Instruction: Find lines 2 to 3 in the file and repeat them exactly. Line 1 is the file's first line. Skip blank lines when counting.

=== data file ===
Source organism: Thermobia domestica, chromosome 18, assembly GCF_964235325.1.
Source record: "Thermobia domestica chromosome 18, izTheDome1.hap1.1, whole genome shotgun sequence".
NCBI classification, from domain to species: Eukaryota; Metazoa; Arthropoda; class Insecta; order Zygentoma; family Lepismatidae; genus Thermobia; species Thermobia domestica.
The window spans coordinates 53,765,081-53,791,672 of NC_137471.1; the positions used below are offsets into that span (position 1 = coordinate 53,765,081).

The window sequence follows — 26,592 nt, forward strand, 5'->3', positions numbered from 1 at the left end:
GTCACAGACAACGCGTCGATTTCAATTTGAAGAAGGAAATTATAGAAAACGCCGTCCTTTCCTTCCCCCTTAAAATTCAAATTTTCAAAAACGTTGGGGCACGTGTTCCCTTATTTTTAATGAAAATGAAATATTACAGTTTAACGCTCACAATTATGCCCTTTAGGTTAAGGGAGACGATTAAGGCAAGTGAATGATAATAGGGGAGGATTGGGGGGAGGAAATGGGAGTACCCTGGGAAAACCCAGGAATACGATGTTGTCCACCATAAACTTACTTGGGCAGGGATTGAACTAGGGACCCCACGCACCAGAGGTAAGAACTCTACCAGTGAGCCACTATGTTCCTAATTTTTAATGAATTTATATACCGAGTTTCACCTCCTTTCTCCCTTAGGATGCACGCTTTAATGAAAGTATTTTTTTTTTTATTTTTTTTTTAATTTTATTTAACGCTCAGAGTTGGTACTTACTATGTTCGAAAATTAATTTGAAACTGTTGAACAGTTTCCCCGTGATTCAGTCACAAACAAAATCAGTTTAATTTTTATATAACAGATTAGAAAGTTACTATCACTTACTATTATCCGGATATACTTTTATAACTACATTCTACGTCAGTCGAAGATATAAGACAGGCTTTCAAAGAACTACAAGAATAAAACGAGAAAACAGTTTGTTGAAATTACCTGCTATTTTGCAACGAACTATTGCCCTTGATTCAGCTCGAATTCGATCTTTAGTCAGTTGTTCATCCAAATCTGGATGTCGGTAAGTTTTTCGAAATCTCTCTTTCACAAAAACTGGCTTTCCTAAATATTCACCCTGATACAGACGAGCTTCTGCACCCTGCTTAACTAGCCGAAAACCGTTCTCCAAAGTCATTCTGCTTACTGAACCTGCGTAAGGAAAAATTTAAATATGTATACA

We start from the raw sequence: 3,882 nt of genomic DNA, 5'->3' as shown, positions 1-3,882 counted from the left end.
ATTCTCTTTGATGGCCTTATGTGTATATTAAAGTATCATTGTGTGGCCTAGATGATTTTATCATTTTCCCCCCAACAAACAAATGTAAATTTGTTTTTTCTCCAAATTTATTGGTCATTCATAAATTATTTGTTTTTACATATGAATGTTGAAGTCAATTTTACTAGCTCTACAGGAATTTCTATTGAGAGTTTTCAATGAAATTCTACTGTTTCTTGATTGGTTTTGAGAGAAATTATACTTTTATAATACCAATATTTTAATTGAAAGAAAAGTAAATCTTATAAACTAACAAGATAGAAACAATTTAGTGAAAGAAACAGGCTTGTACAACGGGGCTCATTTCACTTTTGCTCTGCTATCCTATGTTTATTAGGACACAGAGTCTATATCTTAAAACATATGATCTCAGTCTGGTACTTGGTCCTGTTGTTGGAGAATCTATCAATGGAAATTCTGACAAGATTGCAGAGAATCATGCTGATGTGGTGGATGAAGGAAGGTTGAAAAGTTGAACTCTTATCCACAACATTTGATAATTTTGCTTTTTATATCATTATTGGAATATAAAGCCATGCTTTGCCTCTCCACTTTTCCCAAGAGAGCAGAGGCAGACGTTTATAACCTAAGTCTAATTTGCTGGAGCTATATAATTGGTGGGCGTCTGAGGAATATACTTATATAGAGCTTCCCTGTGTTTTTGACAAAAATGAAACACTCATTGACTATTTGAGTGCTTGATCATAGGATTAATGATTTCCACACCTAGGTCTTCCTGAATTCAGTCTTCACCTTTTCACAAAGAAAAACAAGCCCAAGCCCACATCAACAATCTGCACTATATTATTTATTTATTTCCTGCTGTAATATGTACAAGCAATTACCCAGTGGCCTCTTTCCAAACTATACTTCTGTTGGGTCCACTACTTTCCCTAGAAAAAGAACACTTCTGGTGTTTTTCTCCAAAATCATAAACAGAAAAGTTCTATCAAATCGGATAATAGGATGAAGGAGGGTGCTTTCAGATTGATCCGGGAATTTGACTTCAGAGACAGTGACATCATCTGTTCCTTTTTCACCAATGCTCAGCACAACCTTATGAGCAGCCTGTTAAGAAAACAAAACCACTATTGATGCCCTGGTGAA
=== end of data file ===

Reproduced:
Source record: "Thermobia domestica chromosome 18, izTheDome1.hap1.1, whole genome shotgun sequence".
NCBI classification, from domain to species: Eukaryota; Metazoa; Arthropoda; class Insecta; order Zygentoma; family Lepismatidae; genus Thermobia; species Thermobia domestica.